An article in the March 18, 1915 issue of the Spokesman-Review noted the intent of another Spokane company to drill for gas and oil in other parts of Benton County. At the conclusion of the article former Washington State Governor Marion E. Hay, who appeared to be financially involved with this proposed drilling, is quoted as saying, “While I am not an experienced gas well man, this well (apparently referring to the Conservative Land Investment Company well in the Rattlesnake Hills), because of the fact that it has been flowing over two years at a steady rate, is not a pocket strike. The recent well struck south of Kennewick and other lesser gas flows through Benton County lead one to believe that there is gas and oil to be struck in this county.”
As the Washington State Division of Mines report notes, “Gas production (at Rattlesnake Hills) started in 1929. At one time 16 wells were in production. The gas was piped to seven lower Yakima Valley cities during the field’s productive period. Output gradually declined until production ceased in September of 1941.”
The lack of pressure at the Rattlesnake Hills wells was the most likely reason for the end of commercial production. As the Division of Mines explains, “By 1933 the pressure had decreased to zero and a central compressor plant was built to maintain a vacuum on the field.” The literature explained that by 1936 an “approximate 7 pound vacuum” was needed to extract the gas from the wells.
In the early days of oil and gas development, one of the problems was access to or the creation of infrastructure. Once a corporation had obtained oil or gas, the raw material had to be moved to the point of use. The normal means of bulk transport for oil was in railroad tank cars. These were taken directly to the crude oil customers — be those refineries or end users. But natural gas was a much more difficult substance. Piping the fuel in gaseous form directly to the point of use was necessary. If the point of use was a city, a distribution system within that city needed to be developed.
As a speculative venture, liquid petroleum required much less initial capital investment to realize a profit than natural gas or coal. This suggested that if you wanted to get rich without investing your own money or labor too heavily, you needed to strike oil — preferably not too far from a railroad — while convincing others to pay as much of the exploratory and developmental bills as possible.
Because the profit would be readily at hand if oil was struck, oil was what everyone wanted to find.
The above noted Spokane-Benton County Natural Gas Company — according to Washington State Biennial Report’s #15 & #16 — filed for corporate status sometime after September 30, 1916, and then, due to the corporation’s failure to pay its annual license fee, on July 1, 1919, it was stricken from the list of corporations authorized to operate within the state.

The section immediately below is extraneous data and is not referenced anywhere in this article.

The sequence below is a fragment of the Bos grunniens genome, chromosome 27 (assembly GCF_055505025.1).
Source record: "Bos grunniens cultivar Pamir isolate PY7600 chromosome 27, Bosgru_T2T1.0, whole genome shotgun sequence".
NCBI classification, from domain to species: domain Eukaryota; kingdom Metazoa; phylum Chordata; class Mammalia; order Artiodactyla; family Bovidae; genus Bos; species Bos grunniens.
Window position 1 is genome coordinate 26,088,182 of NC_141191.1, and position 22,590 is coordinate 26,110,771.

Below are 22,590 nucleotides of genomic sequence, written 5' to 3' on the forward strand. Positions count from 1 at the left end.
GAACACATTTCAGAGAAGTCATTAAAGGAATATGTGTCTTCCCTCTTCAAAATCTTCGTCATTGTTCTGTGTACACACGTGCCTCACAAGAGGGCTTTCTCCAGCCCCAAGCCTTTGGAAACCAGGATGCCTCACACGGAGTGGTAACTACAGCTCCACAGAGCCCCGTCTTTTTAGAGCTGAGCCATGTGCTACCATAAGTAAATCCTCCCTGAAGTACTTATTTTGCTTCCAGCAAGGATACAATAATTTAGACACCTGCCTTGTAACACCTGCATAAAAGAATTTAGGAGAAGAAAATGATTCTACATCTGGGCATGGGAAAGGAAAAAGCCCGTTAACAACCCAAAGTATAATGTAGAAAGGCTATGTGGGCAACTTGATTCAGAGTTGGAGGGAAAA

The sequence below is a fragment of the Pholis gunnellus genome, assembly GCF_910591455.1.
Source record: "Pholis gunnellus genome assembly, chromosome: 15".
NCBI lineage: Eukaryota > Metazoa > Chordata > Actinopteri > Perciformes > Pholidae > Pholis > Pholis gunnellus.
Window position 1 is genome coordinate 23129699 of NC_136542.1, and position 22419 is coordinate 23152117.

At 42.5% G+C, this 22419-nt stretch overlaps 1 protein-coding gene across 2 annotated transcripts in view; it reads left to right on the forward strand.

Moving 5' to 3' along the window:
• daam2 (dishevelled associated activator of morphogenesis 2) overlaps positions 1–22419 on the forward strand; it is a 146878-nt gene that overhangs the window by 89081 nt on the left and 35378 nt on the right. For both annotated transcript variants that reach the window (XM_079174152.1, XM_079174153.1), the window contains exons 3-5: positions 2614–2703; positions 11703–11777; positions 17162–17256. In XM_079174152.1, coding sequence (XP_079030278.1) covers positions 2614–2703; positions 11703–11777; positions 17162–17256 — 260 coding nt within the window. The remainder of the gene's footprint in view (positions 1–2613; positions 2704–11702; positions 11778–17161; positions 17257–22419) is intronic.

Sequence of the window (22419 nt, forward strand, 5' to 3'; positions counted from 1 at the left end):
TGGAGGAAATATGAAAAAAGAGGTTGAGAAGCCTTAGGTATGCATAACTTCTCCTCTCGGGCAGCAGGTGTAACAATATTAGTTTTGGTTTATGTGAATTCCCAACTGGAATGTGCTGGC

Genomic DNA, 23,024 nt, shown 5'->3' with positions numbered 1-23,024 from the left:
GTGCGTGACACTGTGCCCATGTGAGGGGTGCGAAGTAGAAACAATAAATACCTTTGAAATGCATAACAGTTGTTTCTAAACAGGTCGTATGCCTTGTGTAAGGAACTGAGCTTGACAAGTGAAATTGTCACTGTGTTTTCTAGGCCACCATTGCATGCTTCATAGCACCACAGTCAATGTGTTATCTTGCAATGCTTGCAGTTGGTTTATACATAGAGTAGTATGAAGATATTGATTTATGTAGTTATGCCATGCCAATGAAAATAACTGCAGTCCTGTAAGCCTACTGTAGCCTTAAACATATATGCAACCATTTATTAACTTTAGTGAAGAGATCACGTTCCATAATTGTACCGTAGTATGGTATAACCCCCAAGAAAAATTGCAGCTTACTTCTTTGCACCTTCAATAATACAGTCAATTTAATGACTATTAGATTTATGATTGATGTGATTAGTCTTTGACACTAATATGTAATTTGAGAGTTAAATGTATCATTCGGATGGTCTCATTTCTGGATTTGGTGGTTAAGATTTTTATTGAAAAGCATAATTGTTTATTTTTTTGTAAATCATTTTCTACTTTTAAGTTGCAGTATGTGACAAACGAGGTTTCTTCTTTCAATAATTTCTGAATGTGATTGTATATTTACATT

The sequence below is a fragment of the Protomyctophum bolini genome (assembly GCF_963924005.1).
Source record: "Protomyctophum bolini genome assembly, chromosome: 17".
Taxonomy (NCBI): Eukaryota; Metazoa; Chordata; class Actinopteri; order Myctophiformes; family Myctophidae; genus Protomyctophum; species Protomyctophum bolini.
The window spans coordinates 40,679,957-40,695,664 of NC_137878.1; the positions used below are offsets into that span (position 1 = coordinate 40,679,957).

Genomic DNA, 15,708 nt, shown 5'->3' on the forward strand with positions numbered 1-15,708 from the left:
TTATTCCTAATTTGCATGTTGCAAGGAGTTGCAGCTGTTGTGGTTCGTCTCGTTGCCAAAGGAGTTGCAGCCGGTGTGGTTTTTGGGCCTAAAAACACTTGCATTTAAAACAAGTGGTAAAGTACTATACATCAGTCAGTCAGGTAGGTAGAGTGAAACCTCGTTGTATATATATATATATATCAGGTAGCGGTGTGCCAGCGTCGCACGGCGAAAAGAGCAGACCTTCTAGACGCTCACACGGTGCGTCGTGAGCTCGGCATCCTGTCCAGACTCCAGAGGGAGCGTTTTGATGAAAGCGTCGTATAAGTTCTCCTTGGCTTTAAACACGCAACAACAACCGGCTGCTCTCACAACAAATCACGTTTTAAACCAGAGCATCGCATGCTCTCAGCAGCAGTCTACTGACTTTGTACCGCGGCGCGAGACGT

According to newspaper accounts, the Spokane-Benton company’s original stated intention was to drill for natural gas at Rattlesnake, and then develop a pipeline to deliver that gas to Spokane. Whether they could have arranged for distribution within the city through the coal generated gas system the city already had in place is questionable. The city’s system, in existence as the Spokane Falls Gas & Light Company since at least the early 1890s — probably since 1892 — produced gas by heating coal in an oven to drive off the gaseous volatiles — volatiles which were then collected, compressed, and piped throughout the city for lighting, cooking, and heating. The coal was obtained from mines located on the eastern slope of the Cascade Mountains, near the little town of Roslyn.
In his 1922 book, General Economic Geology, William Harvey Emmons dated the coal bearing formations at Roslyn as “Eocene” — the Eocene beginning about fifty-five million years ago and ending roughly fifteen million years before the massive floods of Columbia Plateau lava began, or about thirty-three million years before the human era. Emmons also noted that Roslyn’s coal, mined from seams interbedded with sandstone, was a “good coking coal of bituminous grade” — coke being the solid remains after coal is heated in an oven and the volatiles baked out.
In a November 14, 1916 article in the Spokane Daily Chronicle, Herbert C. Harris, a “geologist and mining engineer” later identified as president of the Spokane-Benton Natural Gas Company, said, “It is entirely feasible to pipe gas to Spokane” — approximately 140 miles separate the Rattlesnake Hills and Spokane — “and we could furnish it for $4 a horsepower year. The value of the gas can be readily estimated when I say that 1000 feet of this natural gas is worth as much for fuel and power as over 1600 feet of the coal manufactured product.”
Regarding the different heat values derived from the two forms of gas, in an advertisement appearing in the March 23, 1917, Spokane Daily Chronicle the promoters for Spokane-Benton clarified their understanding of the facts. And in this same advertisement — while playing loosely with the known facts — the company made it clear that it felt the greater potential for return would come from the oil it was sure to find, rather than any exploitation of the already proven deposit of natural gas.